Do you love bowling, but wonder where some of the unusual terminology comes from? One term that may have piqued your curiosity is ‘Brooklyn.’
When someone throws a Brooklyn shot in bowling, it means they’ve hit the opposite side of their intended target with spin, causing the ball to curve back towards the pins. But why is it called Brooklyn?
The history of bowling dates back over 5,000 years ago when ancient Egyptians played a form of the game. Bowling as we know it today originated in Germany during the Middle Ages and eventually made its way to America with European immigrants in the 17th century.
Since then, bowling has become a beloved American pastime and developed its own unique language. Understanding where terms like ‘Brooklyn’ come from can add an extra layer of appreciation for this popular sport.
The History of Bowling
You’re about to dive into the fascinating history of a sport that has captivated people for centuries, and you’ll be amazed at how much it has evolved over time.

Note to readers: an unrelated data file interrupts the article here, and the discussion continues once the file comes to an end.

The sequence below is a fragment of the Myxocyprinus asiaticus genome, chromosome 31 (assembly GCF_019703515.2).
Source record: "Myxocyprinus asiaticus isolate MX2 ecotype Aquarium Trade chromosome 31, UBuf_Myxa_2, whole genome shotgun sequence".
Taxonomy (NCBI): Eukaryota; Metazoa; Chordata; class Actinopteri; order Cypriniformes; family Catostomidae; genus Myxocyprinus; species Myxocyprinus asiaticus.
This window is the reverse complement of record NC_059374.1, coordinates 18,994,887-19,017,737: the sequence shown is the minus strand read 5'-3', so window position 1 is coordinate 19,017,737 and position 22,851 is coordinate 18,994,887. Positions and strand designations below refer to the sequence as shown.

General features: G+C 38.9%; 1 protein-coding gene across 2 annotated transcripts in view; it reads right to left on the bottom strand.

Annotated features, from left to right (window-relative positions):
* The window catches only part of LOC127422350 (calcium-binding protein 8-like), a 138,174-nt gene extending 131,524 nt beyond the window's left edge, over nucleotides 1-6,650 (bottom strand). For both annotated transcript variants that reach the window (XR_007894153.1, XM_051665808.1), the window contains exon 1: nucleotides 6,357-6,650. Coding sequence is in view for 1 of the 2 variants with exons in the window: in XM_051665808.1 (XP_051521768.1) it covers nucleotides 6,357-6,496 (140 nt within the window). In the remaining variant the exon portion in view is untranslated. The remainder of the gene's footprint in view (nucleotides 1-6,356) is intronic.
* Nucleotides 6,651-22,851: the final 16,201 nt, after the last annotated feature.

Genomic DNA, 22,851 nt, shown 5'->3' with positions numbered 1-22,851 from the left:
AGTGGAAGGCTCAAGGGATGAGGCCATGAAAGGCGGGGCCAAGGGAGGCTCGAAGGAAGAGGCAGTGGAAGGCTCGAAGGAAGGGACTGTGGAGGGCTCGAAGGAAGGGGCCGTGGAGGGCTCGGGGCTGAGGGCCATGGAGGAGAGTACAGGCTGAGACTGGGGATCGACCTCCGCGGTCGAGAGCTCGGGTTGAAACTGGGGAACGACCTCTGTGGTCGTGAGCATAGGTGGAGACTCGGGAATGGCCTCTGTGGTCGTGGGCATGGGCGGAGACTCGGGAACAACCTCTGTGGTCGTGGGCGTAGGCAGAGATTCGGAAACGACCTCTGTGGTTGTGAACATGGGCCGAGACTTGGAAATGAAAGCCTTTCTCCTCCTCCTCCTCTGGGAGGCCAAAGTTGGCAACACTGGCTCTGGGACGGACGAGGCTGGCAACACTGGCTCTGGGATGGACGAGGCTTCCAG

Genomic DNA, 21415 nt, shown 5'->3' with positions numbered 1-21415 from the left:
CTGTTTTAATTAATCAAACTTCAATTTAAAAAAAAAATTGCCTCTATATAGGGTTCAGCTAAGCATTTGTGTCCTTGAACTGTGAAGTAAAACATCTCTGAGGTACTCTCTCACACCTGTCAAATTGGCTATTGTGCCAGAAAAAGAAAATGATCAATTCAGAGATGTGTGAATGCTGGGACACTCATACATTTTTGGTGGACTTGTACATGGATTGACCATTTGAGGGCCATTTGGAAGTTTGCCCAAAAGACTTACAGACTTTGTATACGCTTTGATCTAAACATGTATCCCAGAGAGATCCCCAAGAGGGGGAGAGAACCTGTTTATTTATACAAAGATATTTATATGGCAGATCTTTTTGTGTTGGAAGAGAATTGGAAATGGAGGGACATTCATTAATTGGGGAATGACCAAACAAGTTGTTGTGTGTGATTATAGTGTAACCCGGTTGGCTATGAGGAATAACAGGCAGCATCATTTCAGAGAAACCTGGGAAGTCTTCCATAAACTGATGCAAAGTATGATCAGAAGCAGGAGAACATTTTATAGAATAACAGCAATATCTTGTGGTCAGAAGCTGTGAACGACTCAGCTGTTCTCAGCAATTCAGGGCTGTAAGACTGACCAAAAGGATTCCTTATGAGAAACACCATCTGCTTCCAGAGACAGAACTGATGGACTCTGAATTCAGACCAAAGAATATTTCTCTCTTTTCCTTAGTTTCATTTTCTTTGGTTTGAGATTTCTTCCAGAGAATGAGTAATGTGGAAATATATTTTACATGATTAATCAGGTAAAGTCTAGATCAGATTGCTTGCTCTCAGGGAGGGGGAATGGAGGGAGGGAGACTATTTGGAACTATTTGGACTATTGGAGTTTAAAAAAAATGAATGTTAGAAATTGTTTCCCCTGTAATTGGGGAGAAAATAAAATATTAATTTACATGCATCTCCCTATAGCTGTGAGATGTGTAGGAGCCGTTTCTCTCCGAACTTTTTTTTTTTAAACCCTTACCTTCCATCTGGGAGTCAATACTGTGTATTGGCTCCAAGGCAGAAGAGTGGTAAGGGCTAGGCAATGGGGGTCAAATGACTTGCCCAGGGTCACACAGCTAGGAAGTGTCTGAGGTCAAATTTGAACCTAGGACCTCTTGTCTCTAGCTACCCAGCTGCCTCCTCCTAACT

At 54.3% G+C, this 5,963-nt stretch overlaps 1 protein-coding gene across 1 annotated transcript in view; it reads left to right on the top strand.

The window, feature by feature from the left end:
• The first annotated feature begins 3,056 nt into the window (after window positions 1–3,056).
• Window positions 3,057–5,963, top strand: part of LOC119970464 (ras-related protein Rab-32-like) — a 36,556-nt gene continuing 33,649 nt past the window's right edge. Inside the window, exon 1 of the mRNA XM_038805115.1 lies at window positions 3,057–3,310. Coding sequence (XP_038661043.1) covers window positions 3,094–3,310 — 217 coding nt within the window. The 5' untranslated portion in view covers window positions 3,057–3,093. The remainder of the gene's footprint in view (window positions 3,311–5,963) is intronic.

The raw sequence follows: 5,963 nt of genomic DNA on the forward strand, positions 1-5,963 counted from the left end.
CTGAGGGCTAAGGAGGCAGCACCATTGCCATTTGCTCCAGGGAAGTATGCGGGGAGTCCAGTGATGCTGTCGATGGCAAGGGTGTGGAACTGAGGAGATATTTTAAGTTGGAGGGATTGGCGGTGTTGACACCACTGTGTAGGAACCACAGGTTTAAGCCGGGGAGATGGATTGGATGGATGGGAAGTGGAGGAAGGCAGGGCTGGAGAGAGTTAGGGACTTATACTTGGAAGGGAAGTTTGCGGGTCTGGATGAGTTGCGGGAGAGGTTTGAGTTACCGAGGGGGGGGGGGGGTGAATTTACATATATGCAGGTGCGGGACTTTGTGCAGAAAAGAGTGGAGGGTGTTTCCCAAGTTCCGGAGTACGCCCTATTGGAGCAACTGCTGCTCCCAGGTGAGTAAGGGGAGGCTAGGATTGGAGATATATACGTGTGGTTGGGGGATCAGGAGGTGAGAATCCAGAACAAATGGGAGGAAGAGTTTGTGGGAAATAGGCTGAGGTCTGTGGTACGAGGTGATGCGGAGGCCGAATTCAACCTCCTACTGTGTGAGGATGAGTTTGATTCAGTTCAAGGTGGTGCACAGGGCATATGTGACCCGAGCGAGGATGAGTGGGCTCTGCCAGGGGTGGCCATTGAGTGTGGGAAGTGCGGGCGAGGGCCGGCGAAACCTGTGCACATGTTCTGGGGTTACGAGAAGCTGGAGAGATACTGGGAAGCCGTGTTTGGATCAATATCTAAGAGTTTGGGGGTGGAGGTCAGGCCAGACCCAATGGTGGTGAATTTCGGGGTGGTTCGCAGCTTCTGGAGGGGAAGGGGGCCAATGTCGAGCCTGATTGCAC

Bowling’s early origins can be traced back thousands of years ago in ancient civilizations such as Egypt and Rome. However, the modern version of bowling as we know it today started in medieval Europe.
During this time, lawn bowling was popular among the nobility. But after Henry VIII banned the game due to its association with gambling, indoor versions of the game began to emerge.
In Germany, for example, nine-pin bowling became widely popular during the 19th century and eventually spread throughout Europe and North America.
Bowling’s popularity continued to grow throughout the decades until it became a mainstream sport enjoyed by millions around the world. Today, there are numerous variations of bowling including ten-pin bowling which is played on a standard lane with ten pins arranged in a triangle shape.
And now that you know a bit more about its interesting history, you can appreciate this fantastic sport even more!
How Bowling Terminology Evolved